For the first time this June, The Michener Institute of Education at UHN is running a Situational Awareness and Verbal De-escalation course.
The four-hour workshop is designed to empower health care professionals and administrative staff who interact with patients by teaching them to recognize and manage escalating or threatening situations in a way that will prevent harm to themselves or their patients.
“People in the hospital would approach me and Brittany time and time again about providing tips to point-of-care staff around verbal de-escalation and situational awareness,” says Aideen Carroll, Nurse Educator for Mental Health and course facilitator. “I calculated that within a four-month period, I was asked about 13 times to provide information at professional development days, for unit councils and in orientation, and that’s when I saw the need for something like this.”
Shortly after, the Continuing Education team at Michener approached Aideen and her co-facilitator Brittany about designing such a course.
In hospital, staff may encounter patients and visitors in emotional distress. However, many educational programs for health care professionals don’t incorporate mandatory training on best practices for how to communicate with a patient who is distressed.
As a result, staff say they gain this knowledge through experience working in a clinical setting, observing their colleagues, trial and error or observing security protocols. Staff are asking for communication tips on de-escalation and that is ultimately the purpose of this course. To address that ask and meet the requested need.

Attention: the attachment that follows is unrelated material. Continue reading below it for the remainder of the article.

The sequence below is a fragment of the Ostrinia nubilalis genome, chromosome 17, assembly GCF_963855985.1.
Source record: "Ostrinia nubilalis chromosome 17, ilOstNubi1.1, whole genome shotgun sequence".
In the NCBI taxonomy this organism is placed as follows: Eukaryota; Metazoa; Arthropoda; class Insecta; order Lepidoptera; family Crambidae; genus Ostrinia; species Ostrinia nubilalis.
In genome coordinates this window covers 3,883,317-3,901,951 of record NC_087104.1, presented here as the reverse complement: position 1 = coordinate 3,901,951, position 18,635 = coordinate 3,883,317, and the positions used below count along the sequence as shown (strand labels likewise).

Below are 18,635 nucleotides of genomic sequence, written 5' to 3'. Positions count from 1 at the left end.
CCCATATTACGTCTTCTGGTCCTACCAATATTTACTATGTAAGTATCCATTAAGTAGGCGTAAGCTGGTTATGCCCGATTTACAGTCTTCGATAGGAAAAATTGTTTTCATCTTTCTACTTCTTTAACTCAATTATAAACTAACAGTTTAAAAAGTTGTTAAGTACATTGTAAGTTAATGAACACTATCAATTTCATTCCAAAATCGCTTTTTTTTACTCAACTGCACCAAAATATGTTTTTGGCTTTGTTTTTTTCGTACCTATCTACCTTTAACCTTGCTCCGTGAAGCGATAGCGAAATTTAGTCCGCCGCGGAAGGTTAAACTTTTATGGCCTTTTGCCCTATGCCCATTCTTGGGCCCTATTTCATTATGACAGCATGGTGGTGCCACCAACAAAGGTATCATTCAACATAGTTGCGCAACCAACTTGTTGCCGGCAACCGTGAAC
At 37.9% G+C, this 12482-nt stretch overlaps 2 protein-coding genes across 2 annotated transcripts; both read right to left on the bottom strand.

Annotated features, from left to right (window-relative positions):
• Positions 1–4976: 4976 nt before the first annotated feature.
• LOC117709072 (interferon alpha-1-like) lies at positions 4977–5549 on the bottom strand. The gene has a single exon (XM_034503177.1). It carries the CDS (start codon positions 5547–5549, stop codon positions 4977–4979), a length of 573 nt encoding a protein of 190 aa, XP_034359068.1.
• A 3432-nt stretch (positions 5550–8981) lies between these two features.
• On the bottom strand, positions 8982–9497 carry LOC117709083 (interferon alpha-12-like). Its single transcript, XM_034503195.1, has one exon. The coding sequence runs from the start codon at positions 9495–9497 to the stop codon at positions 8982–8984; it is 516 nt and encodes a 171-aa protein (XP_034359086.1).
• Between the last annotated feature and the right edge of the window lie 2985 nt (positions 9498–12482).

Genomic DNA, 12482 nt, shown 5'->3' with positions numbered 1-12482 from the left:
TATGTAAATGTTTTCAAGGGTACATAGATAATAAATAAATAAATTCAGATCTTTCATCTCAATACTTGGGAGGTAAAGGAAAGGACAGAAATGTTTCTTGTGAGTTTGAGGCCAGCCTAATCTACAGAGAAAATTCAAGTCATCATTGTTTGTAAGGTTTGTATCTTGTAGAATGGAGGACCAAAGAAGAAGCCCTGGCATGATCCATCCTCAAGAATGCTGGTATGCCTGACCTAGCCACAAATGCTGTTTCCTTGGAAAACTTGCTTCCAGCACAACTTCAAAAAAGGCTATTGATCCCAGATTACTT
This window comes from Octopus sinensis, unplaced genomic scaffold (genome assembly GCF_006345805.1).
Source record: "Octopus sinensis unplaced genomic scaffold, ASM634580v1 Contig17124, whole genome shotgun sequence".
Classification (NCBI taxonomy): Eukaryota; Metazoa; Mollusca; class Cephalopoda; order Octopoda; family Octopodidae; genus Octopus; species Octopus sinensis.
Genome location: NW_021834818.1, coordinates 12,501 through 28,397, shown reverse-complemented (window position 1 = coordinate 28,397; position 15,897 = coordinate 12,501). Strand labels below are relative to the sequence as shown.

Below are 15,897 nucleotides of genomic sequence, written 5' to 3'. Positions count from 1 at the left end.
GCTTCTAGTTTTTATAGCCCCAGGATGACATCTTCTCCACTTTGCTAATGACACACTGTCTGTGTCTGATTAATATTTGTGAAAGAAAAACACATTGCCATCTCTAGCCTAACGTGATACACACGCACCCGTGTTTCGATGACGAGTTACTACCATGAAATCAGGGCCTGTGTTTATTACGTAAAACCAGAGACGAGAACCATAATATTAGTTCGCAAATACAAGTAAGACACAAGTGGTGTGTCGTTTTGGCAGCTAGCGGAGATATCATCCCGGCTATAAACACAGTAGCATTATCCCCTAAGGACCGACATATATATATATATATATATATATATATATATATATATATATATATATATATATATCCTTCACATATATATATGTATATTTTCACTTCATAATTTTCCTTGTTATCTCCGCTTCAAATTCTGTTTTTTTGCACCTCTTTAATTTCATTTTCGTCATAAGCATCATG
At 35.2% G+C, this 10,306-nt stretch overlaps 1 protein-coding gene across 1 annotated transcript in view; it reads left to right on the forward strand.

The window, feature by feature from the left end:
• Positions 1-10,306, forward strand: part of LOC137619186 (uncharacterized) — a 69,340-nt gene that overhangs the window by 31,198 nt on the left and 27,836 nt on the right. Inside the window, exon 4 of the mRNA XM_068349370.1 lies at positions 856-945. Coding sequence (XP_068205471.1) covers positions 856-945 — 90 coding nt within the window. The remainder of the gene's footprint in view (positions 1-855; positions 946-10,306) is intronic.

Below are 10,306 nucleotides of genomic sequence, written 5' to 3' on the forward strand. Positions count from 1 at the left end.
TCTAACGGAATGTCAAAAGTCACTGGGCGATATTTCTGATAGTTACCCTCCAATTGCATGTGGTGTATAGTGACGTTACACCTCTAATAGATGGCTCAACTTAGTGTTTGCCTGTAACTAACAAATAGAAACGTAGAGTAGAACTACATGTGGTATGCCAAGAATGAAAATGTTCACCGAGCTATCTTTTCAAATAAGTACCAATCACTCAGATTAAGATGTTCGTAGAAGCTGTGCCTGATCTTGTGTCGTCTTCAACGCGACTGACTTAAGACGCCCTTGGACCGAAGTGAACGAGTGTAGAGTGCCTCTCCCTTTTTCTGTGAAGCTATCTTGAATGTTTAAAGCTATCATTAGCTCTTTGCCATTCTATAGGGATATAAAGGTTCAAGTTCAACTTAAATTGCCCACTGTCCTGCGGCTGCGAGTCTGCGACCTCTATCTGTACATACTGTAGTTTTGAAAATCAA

“Often, staff may go straight to restraints when a patient is becoming visibly agitated and it may be due to lack of knowledge on how to effectively de-escalate somebody,” says Brittany Jenkins, Advanced Practice Nurse Educator for the Emergency Department and course facilitator. “Evidence shows that if we are effectively de-escalating, we can reduce the need for restraints.”
In the workshop, Aideen and Brittany will identify what situational awareness means and its various components, how to identify when someone is escalating, strategies to verbally de-escalate someone, and important communication and active listening skills. Participants will also have the chance to practice with simulated participants who are trained to portray roles such as patients, health care professionals and family members.
While an escalation is sometimes predictable, there are times when it isn’t. Using situational awareness and verbal de-escalation methods earlier can hopefully prevent the start of the escalation phase. This can also help staff when they know what they want to say to say to a patient, but may struggle with the approach and how to relay their message in a way that maintains respect and restores the therapeutic relationship between patient and caregiver.
The new learning opportunity comes at an ideal time as these skills align with the initiatives of UHN’s Caring Safely Campaign, targeted at eliminating preventable harm in the workplace, as well as the provincial quality improvement plan for reducing workplace violence.
“We hope to equip health care professionals with more tools and techniques that can work in various situations,” says Aideen. “It’s about empowering people with a skillset and giving them more confidence.”